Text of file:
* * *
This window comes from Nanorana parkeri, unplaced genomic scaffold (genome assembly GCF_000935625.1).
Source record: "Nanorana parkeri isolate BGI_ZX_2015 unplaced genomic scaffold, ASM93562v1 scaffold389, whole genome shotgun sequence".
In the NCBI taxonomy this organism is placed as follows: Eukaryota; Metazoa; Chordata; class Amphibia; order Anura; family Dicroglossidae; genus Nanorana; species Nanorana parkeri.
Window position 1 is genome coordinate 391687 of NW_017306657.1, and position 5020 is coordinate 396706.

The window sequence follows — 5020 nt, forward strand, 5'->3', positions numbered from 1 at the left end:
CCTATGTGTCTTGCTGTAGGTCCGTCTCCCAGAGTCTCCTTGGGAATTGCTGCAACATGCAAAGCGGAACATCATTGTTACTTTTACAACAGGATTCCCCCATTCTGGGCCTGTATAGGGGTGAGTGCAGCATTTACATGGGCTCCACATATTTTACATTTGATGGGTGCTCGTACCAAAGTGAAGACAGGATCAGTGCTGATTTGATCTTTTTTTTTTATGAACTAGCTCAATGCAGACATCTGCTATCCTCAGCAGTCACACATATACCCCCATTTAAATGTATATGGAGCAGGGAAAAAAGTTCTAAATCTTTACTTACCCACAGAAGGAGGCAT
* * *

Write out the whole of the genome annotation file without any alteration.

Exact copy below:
This window comes from Nanorana parkeri, unplaced genomic scaffold (genome assembly GCF_000935625.1).
Source record: "Nanorana parkeri isolate BGI_ZX_2015 unplaced genomic scaffold, ASM93562v1 scaffold389, whole genome shotgun sequence".
In the NCBI taxonomy this organism is placed as follows: Eukaryota; Metazoa; Chordata; class Amphibia; order Anura; family Dicroglossidae; genus Nanorana; species Nanorana parkeri.
Window position 1 is genome coordinate 391687 of NW_017306657.1, and position 5020 is coordinate 396706.

The window sequence follows — 5020 nt, forward strand, 5'->3', positions numbered from 1 at the left end:
CCTATGTGTCTTGCTGTAGGTCCGTCTCCCAGAGTCTCCTTGGGAATTGCTGCAACATGCAAAGCGGAACATCATTGTTACTTTTACAACAGGATTCCCCCATTCTGGGCCTGTATAGGGGTGAGTGCAGCATTTACATGGGCTCCACATATTTTACATTTGATGGGTGCTCGTACCAAAGTGAAGACAGGATCAGTGCTGATTTGATCTTTTTTTTTTATGAACTAGCTCAATGCAGACATCTGCTATCCTCAGCAGTCACACATATACCCCCATTTAAATGTATATGGAGCAGGGAAAAAAGTTCTAAATCTTTACTTACCCACAGAAGGAGGCAT